In the sports nutrition industry, there is a gradual shift to using hydrolyzed proteins for their increased speed of absorption and inducing hyperleucemia and hyperinsulinemia, conditions that may promote a faster and greater response to recovery and skeletal muscle growth. A recent paper by Deglaire et al. confirms this is the case for casein protein, however it also reveals other important effects.
Because of opioid peptides in the intact casein, intestinal transit time is greater compared to the hydrolysate. As expected, aminoacidemia was faster with the hydrolysate, and they also found a higher initial urea production, corroborating other research. This may be a mechanism to try to prevent the acute hyperaminoacidemia from large amino acid boluses.
Overall, net postprandial protein utilization was similar between the 2 groups, but they found that nitrogen from intact casein was incorporated more into perpipheral tissues and less into splanchnic tissues, while hydrolysate was less and more, respectively. The differences do not seem to be large enough to have a long term disadvantage, and the groups were 8 hours fasted after the test meal. For athletic purposes, hydrolyzed protein still seems superior (other research seems to corroborate which will be reviewed in other posts), and the increased insulin from hydrolyzed protein is more anti-catabolic compared to intact. Hydrolyzed whey, for example, in research earlier this year has been found to maximize net protein synthesis because of the insulinotropic response. Much of this is of course moot when you factor in other nutrients from meals in a non fasted state.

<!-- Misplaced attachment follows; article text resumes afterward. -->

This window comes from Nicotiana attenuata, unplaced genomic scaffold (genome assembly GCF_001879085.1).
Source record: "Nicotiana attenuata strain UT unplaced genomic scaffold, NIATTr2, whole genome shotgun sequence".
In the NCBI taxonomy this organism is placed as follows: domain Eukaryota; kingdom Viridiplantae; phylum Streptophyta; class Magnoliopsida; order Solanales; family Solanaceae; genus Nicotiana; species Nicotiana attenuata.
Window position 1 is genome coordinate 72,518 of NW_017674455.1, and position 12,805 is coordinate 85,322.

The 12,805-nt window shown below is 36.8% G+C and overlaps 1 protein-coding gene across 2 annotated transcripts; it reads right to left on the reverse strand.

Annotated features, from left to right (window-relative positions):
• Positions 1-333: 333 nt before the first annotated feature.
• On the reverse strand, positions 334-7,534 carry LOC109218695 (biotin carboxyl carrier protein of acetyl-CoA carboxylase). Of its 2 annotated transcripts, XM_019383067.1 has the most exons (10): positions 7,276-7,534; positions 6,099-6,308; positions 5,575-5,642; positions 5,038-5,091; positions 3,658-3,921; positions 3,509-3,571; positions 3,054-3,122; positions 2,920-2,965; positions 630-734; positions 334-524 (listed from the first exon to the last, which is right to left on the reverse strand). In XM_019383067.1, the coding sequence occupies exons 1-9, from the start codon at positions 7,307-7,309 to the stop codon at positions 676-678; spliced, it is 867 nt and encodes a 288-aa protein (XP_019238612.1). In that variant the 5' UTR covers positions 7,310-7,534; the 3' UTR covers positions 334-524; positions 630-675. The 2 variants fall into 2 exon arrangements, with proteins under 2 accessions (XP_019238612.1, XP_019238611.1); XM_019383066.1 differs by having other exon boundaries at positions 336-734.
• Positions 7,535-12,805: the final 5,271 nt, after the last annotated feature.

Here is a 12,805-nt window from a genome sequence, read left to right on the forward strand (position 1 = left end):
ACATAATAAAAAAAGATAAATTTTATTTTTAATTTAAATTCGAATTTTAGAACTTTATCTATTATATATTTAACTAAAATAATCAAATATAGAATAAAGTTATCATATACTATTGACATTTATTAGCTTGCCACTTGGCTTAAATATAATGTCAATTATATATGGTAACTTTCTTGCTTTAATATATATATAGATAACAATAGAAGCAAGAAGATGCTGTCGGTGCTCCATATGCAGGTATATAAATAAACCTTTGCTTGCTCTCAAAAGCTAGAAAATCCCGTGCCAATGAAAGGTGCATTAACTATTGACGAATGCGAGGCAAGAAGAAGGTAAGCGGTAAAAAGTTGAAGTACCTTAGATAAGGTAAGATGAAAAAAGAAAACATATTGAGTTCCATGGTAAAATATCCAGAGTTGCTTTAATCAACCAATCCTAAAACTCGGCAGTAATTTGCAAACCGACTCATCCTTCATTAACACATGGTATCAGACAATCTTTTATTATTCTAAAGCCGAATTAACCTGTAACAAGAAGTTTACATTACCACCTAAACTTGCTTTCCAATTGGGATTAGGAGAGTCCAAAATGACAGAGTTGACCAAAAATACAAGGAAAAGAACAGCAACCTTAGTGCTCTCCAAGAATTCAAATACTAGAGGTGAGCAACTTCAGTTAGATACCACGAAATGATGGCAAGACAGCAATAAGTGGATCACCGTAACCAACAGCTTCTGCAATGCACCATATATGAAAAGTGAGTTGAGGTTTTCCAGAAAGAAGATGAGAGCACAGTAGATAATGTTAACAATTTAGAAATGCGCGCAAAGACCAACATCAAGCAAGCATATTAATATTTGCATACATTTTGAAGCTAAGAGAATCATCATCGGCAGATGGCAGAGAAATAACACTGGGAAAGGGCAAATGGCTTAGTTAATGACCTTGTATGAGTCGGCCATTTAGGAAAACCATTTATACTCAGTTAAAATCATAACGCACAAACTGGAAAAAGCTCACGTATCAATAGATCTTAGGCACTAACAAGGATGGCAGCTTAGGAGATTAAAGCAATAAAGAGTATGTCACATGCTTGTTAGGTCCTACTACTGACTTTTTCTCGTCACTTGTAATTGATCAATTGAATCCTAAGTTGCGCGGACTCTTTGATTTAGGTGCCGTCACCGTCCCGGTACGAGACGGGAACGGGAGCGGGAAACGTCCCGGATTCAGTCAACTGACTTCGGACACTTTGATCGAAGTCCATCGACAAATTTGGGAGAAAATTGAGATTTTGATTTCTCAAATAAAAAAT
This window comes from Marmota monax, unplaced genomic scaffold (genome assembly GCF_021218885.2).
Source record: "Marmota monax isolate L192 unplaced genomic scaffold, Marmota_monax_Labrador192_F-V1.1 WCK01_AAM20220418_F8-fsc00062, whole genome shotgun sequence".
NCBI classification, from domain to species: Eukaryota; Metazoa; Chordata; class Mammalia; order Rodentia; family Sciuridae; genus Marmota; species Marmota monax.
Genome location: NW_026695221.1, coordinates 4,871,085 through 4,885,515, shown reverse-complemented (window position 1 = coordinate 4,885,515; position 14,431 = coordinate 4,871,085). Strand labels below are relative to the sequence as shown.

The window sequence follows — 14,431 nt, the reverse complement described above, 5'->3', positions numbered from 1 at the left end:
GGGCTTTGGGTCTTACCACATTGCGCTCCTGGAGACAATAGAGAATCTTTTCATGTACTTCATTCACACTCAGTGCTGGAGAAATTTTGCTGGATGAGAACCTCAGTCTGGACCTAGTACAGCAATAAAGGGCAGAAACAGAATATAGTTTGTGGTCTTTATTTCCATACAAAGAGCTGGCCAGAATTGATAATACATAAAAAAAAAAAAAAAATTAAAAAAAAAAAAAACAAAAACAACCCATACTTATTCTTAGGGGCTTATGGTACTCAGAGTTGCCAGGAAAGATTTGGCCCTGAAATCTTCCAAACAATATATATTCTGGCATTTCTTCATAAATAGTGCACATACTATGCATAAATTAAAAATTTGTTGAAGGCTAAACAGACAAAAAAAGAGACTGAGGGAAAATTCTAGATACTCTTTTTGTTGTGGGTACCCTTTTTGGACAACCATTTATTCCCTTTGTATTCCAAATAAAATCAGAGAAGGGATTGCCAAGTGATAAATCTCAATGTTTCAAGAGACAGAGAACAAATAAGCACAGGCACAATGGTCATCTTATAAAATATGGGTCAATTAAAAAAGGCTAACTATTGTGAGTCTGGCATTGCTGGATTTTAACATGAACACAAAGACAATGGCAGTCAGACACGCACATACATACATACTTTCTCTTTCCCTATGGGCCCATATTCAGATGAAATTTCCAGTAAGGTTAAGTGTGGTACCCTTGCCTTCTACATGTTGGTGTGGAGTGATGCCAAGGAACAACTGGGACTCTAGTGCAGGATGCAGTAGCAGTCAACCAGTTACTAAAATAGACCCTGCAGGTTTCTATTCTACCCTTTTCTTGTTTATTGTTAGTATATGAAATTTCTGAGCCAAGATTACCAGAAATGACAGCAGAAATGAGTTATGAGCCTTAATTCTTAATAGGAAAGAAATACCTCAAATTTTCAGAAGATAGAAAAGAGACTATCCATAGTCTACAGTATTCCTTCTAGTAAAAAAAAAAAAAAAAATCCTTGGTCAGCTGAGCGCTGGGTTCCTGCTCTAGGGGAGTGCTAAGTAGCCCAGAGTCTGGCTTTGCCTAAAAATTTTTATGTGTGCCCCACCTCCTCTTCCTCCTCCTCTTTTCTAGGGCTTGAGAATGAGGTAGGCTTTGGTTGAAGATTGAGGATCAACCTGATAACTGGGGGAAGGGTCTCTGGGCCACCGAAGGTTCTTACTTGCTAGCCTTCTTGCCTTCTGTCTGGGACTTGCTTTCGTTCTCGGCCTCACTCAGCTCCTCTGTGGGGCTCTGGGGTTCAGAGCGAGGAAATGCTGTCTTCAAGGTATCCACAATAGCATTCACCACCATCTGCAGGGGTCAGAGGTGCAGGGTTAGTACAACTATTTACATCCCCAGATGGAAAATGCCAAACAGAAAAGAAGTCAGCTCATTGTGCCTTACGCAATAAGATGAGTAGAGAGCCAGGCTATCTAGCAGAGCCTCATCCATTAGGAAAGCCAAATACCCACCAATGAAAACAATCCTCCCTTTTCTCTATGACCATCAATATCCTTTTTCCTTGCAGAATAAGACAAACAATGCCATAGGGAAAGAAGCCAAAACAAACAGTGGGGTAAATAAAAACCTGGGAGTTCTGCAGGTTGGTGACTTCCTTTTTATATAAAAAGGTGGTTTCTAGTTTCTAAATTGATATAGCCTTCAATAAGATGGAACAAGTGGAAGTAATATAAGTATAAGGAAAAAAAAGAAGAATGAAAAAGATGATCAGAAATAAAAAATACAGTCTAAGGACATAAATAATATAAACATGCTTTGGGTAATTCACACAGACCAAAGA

But hydrolyzed protein is used clinically for patients with digestive problems, and given to infants in formula. It is still possible that a real world, long term effect of a more positive skeletal muscle nitrogen balance may be seen in future research with intact proteins.
Deglaire A, Fromentin C, Fouillet H, Airinei G, Gaudichon C, Boutry C, Benamouzig R, Moughan PJ, Tomé D, & Bos C (2009). Hydrolyzed dietary casein as compared with the intact protein reduces postprandial peripheral, but not whole-body, uptake of nitrogen in humans. The American journal of clinical nutrition PMID: 19692493